SOUTHWEST ASIA — On Christmas day in 1991, the Soviet flag flew over the Kremlin in Moscow for the last time. People across the country took what jobs they could find, getting paid a fraction of what they made before as the local currency became nearly worthless. The burden of the country’s uncertain direction weighed heavily on the backs of the people.
Senior Airman Vadim Poleanschi, a 386th Expeditionary Logistic Readiness Squadron logistics specialist, felt the burden, whether he understood it or not. Poleanschi was born after the Soviet Union fell apart in a country called the Republic of Moldova, an Eastern European country landlocked between Romania and Ukraine. He spent his childhood hungry, poor and faced an uncertain future.
After the dissolution of the Soviet Union, everyday items were expensive and difficult to afford for parts of the population. Education opportunities were limited, forcing many to forgo a better life because they could simply not afford it.
“I saw my parents not eat enough so [my siblings and I] had enough to eat,” said Poleanschi. “I didn’t realize the full situation until later on, when I grew up.”
To give Poleanschi every opportunity life could offer, his parents took the few belongings they had and left their home to chase the American dream and the promise of a better life for their children.
“Imagine coming to a new country with nothing,” said Poleanschi. “We didn’t have a lot of money, didn’t know the language and didn’t know anyone.”
Moving to America had its challenges for Poleanschi’s parents. The land of opportunity was plenty, but the largest hurdle to jump was the language barrier. At first this made it difficult to secure steady employment, but through perseverance Poleanschi’s parents were able to find jobs to support their family.
Poleanschi’s parents were not the only ones who struggled with the language barrier. He had a hard time communicating with his peers.
“As a kid I constantly got into fights because of the things I said,” said Poleanschi.
As time passed and various programs helping the Poleanschi family, living in America became easier and the American Dream was becoming a reality.
When the time came, Poleanschi entered the labor pool looking for his version of the American Dream. He ended up working menial tasks in the fast food market.
“I was working in a fast food restaurant as a manager,” said Poleanschi. “I could not progress any further because it was privately owned.”
Poleanschi knew he could no longer evolve in the fast food company unless he became an owner, so he branched out again, still chasing the elusive dream.
“I love the idea of always having the extra space to move forward and learn new things, to develop myself and help develop other people,” said Poleanschi. “I wanted something that had a lot of opportunity to expand my personal knowledge and be a part of something bigger–one team, one fight.”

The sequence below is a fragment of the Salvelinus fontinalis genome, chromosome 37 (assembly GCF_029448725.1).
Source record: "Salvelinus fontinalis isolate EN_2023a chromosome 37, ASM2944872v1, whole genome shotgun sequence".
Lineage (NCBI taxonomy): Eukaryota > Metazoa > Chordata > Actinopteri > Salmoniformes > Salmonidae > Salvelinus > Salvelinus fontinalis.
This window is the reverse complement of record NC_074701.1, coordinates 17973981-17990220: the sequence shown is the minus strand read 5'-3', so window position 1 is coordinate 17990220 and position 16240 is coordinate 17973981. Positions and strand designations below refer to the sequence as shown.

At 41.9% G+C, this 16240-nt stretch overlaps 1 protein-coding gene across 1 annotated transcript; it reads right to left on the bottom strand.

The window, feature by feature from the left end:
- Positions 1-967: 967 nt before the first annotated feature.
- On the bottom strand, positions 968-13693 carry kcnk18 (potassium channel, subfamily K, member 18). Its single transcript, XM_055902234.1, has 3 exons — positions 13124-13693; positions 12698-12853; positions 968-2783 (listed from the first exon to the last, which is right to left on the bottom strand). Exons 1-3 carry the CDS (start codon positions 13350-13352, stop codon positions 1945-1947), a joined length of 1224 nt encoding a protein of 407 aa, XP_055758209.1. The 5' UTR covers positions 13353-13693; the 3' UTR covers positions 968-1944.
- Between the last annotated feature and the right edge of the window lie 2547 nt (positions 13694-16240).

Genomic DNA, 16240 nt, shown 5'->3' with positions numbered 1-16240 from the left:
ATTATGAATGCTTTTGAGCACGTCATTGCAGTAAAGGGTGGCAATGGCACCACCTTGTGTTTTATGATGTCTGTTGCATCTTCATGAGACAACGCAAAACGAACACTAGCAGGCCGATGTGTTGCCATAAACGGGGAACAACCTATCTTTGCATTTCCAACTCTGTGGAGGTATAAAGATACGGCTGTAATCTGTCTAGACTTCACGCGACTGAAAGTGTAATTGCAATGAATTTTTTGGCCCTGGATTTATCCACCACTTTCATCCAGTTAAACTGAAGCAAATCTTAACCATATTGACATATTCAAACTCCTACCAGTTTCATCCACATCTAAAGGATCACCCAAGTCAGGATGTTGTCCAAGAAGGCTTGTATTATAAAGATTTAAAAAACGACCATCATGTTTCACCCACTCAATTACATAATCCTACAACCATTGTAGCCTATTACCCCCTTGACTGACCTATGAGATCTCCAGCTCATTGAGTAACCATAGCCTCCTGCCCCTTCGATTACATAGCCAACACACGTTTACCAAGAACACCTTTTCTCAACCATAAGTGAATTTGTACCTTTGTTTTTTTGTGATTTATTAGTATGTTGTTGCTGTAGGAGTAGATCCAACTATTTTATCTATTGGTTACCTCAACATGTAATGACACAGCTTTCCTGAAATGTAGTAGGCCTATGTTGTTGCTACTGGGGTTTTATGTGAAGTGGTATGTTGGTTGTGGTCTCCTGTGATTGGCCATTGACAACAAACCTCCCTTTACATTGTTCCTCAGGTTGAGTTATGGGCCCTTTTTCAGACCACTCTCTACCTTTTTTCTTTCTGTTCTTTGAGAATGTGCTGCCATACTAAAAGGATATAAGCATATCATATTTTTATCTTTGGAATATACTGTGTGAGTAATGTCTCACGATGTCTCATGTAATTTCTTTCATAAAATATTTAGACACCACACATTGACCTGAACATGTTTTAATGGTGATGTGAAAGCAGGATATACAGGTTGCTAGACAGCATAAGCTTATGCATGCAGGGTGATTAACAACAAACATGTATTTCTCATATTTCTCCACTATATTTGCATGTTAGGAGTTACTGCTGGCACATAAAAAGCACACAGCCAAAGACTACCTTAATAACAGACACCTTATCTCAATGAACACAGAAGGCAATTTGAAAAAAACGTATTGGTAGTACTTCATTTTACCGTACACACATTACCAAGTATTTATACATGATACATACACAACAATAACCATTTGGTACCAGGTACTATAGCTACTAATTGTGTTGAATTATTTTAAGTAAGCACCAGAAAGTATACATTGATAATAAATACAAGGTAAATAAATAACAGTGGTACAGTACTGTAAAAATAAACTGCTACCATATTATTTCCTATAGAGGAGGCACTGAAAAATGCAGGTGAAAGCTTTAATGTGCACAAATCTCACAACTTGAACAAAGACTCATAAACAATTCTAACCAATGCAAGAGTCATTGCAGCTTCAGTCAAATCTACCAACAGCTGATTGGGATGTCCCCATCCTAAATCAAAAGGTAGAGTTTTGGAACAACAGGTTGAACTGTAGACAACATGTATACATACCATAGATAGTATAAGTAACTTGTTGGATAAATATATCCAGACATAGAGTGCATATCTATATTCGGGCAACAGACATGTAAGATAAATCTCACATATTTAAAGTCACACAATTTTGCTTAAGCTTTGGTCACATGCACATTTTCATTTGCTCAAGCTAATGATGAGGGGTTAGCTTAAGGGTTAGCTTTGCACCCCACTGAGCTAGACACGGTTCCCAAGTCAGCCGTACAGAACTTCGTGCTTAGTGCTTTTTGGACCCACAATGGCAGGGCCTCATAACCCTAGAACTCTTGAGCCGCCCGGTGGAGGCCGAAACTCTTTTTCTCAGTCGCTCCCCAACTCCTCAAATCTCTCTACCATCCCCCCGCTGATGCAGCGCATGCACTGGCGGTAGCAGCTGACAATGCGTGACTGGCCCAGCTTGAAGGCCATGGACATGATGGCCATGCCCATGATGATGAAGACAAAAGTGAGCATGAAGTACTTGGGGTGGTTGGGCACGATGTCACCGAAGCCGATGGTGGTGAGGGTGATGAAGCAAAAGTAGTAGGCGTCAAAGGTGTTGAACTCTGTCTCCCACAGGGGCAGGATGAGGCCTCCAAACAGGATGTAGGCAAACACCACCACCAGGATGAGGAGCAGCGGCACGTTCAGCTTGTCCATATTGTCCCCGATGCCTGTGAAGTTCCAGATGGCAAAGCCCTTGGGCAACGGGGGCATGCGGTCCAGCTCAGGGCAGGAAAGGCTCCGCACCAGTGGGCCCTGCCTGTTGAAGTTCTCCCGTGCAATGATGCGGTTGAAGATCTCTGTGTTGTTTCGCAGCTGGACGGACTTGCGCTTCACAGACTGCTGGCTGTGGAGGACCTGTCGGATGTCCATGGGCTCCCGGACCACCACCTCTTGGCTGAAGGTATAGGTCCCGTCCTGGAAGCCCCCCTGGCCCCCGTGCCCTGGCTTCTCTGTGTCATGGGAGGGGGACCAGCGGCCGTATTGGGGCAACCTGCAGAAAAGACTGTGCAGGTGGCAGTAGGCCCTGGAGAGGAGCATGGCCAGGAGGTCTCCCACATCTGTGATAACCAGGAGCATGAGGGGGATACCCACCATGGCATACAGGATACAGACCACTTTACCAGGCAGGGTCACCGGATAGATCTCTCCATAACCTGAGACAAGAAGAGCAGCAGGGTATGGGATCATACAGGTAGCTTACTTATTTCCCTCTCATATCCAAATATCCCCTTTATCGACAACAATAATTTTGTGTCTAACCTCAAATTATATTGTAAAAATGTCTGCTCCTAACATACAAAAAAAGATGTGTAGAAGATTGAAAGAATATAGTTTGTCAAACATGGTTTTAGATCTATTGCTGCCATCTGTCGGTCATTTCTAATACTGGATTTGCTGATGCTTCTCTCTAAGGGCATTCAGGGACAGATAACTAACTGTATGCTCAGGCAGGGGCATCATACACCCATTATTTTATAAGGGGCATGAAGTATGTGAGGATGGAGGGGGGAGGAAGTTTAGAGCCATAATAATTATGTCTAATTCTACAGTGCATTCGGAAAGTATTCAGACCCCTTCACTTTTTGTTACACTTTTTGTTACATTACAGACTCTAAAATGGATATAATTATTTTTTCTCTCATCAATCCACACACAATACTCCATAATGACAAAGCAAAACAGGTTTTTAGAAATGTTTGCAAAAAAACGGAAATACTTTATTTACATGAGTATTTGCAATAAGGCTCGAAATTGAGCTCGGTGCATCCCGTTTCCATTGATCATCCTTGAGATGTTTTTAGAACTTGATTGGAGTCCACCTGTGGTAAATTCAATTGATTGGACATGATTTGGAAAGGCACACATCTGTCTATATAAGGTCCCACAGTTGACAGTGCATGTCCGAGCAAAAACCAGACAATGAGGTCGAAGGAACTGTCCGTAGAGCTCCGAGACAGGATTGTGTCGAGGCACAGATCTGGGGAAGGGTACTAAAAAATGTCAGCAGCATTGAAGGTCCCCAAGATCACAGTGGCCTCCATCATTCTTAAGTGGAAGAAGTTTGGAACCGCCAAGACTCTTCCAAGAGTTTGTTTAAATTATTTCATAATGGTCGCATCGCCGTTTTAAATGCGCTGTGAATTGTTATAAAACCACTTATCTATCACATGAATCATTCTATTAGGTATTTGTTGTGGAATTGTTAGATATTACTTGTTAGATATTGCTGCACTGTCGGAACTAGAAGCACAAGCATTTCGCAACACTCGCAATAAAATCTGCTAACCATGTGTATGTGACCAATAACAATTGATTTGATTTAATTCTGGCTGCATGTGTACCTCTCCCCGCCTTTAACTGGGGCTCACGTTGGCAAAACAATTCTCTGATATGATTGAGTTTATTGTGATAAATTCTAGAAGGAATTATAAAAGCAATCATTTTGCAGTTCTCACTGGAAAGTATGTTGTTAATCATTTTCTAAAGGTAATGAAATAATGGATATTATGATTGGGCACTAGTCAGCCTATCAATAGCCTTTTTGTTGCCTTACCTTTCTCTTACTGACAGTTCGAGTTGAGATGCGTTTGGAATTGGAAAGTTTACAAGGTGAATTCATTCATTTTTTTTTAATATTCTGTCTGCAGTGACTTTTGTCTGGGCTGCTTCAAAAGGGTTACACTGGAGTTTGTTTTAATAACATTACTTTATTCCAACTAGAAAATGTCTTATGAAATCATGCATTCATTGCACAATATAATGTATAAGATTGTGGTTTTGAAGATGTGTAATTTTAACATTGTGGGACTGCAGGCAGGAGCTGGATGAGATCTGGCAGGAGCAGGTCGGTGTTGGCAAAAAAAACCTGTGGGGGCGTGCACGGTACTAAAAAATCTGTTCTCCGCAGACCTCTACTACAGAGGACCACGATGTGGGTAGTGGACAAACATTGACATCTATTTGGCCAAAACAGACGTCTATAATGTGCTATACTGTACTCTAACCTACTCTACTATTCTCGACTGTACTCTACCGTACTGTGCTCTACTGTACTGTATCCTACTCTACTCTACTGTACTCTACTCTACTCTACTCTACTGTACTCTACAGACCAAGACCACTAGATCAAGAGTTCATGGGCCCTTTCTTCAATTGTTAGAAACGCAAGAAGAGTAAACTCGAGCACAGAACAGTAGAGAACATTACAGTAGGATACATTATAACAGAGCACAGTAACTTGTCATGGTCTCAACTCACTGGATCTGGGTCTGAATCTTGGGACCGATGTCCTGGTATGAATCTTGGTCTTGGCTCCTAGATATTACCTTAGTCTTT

Looking for future opportunities, Poleanschi decided to join the armed forces, the U.S. Marine Corps, in particular. The farther he got into the recruiting process, the less he felt the Marines were right for him. The Air Force was a different matter though.
“I ended up going in open general because I was disqualified from a lot of jobs due to the fact that I wasn’t a citizen,” said Poleanschi.
Not being a citizen did not mean he was going to give up on his dreams of bigger and better things. After spending some time in the military, Poleanschi applied to become a citizen at the end of 2013.
According to Poleanschi, he had the same feelings during swearing in as a citizen as he did when he raised his right hand and took the oath of enlistment.
“[Swearing in as a citizen] reinforced my service in the military by saying I am serving the country, I have a loyalty to it, I am also a part of it and I am a citizen,” said Poleanschi.
But by becoming an American, he was forced to tear out a part of who he was, literally.
“I brought in my passport and he ripped out every page in front of me, shredded it and put it in a sealed bag,” said Poleanschi. “It was sort of like ripping out of a piece of me, because it was my home country and I grew up there.”
As one chapter of Poleanschi’s life closed, another chapter started, one that finally began his American Dream.
“I had the opportunities I had when I came to this country because of someone who put on this uniform, who went where they had to, did what they had to do, for someone like me,” said Poleanschi.
His drive is not lost on those around him. Staff Sgt. Toneichia Graham, a 386th Expeditionary Logistics Readiness Squadron Expeditionary Theater Distribution Center supervisor, describes Poleanschi as a go-getter, absorbing information like a sponge and taking as many Airmen as he can under his wing to help them with their goals.
Poleanschi’s determination has led him to learn to speak five different languages: Russian, Ukrainian, Polish, English and Serbian. He plans to apply for retraining as an airborne linguist. In the meantime, Poleanschi is going to school full time to further his education.
“There are always opportunities; it’s just how hard are you willing to work to make things happen,” said Poleanschi.
Senior Airman Vadim Poleanschi, had a childhood spent in uncertainty and is now an American living his dream. He is willing to work harder than most to make those things happen.